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Jo'Burg Days: He Almost Lost It All

"How sad, and what an indictment of this extravagently rich city, that it seems it is only the elderly who perch so precariously themselves on the edge of insecurity, who can really appreciate the fear and anxiety of ageing pensioners, forced for many different reasons to live alone...''

Barbara Durlacher's true story about the plight of a lonely, feeble old man is set in Johannesburg. Hundreds of thousands of elderly people are caught it in similar sad situations in cities and towns around the world.

“Well, it’s only the curtains that still have to be hung then we can arrange the furniture and put everything away. I’ll make up the bed and we’ll be just about finished,” she said, wearily straightening her back.

Things were getting really difficult as she got older. The old hip injury was giving her gip, not such a good idea to put so much pressure on it with these sustained hours of bending and carrying. The doctor had told her the hip was a “good as new,” but she knew it wasn’t really, and she did not want to make a fuss when she realised that he had done his best to repair the remains of the shattered bones after the accident.

Anyway, “Cousin Stefan” would be arriving soon with the furniture removers, and once they had got the bed, tables, cupboard and chairs installed, they would fetch “Karl” and settle him in. Poor old man, what shock it was for him when he was told that the Sunset Rest Home for the Aged was to be sold, and the residents had only a month to find other accommodation.

Most of them had nowhere else to go, although some had distant relatives who would try to find them a corner somewhere. But some, and Karl was one of the saddest cases, had nobody at all. Nobody to come to their aid and worse, nobody to care, and most of them were simply too old and feeble to look after themselves or find any alternatives. Few could afford the rents rapacious landlords were asking, pensions were tiny, and life in this bustling, rich city had no time or patience for the old and infirm.

Once a developer had his eyes on a prime piece of land in an upmarket area there was little anyone could do to stem the tide of progress; appeals fell on deaf ears, and money was the only commodity that had any currency. In the words of the old saw, “money talked,” and to imagine that the hardhearted and iron-willed property moguls had any sympathy or pity for lesser mortals was to open one to futile hopes that things could be changed; and in this city, this would never happen.

When the home had been sold to the developer making the highest offer, residents were told that they would have been out by the end of the month, and they would lose everything if they could not find alternative accommodation. That meant that he would lose the few bits of furniture he had retained after his wife died and he sold the house, as well as the roof over his head. It would all go in the reshuffle, and in one month, at the age of 87, his life would change forever.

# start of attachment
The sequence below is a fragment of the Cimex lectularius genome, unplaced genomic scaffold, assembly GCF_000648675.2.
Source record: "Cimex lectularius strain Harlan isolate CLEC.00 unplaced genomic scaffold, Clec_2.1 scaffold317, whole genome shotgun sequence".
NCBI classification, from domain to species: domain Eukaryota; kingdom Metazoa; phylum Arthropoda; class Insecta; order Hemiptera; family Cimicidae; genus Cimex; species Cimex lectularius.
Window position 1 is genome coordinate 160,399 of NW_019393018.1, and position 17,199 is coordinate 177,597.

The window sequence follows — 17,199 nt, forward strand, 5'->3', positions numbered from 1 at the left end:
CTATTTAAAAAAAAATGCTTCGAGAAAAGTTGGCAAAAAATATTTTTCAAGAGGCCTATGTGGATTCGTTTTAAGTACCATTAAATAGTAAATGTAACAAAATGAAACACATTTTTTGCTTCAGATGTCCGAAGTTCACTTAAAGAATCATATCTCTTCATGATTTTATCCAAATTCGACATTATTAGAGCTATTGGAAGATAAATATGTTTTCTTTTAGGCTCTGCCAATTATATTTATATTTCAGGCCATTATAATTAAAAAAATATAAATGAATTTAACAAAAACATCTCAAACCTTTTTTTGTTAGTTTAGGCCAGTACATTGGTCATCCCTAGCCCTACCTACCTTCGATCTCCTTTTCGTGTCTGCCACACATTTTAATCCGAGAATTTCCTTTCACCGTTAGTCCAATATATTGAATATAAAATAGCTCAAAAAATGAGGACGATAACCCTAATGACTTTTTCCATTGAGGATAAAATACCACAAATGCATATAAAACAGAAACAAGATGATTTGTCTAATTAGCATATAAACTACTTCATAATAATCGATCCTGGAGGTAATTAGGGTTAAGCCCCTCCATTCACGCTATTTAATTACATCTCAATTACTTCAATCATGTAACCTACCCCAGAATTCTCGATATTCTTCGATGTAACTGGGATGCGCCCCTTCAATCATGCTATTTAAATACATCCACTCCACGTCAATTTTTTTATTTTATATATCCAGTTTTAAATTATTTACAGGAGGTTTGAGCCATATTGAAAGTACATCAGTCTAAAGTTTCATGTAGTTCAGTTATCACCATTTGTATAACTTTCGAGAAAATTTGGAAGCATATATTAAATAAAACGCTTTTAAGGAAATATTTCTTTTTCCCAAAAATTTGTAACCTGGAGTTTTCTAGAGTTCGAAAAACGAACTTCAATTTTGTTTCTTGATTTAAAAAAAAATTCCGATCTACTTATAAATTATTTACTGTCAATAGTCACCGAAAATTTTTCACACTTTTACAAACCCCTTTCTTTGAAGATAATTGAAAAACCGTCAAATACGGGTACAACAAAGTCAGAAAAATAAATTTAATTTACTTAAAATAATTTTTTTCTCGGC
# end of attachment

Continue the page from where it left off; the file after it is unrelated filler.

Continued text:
“If Cousin Stefan and I had not been prepared to step in and help, he would have been left destitute, with nobody to care and nowhere to go. Such a cruel end for my dear old friend. Nobody else is worried, but I’ll make sure that Stefan and I do what we can, we will not let the old man die alone and friendless,” she had decided and had moved with determination to find him alternative housing.

“Thank heavens we are all German-born and that the German Old Age Home has said they are prepared to offer him something when everybody else looked the other way. Otherwise I really don’t know what we would have done,” she mused as she finished the last and most decisive phone call. “They’ll offer him a small room and board, but he must furnish it himself, and we’ll see what we can do to get him the essentials. Stefan can get the furniture movers next Wednesday and I’ll organise it with the Sunset Home that they let him take the furniture he brought with him to the new place.”

“Well, it’s all well that ends well, I just hope that the poor old man can withstand the nervous shock of having to move and re-establish himself after all the trouble we’ve taken to help, but time will show how he settles down.”

So, this story had a happy ending, but perhaps the most remarkable thing is that both “Maria”, the narrator and “Cousin Stefan” are also over eighty years old, and have been so moved by the plight of their old friend that they have done what no-one else was prepared to do. They have cared for a man who, through no fault of his own, was alone and frightened, at a time when he is unable to do anything for himself.

Both of these valiant, decent old people have had hip operations. In “Maria’s” case, she has had two operations on the same hip, and in “Cousin Stefan’s”, both hips have been replaced.

How sad, and what an indictment of this extravagantly rich city that it seems it is only the elderly who perch so precariously themselves on the edge of insecurity, who can really appreciate the fear and anxiety of ageing pensioners. Forced for many different reasons to live alone, including outliving their contemporaries, people in these circumstances are caught up in events beyond their control, to find that their world is being shaken to its foundations.

Shrinking pensions, the scarcity of reasonably priced accommodation, a lack of social support services, extremely limited public transport and implacable municipal bureaucracy makes finding a solution almost impossible. For the privileged enmeshed in their sophisticated lives and so unaware of these small tragedies, the aged are invisible, but for these survivors there is very little respite or help unless a kind and caring person steps in to change their situation.


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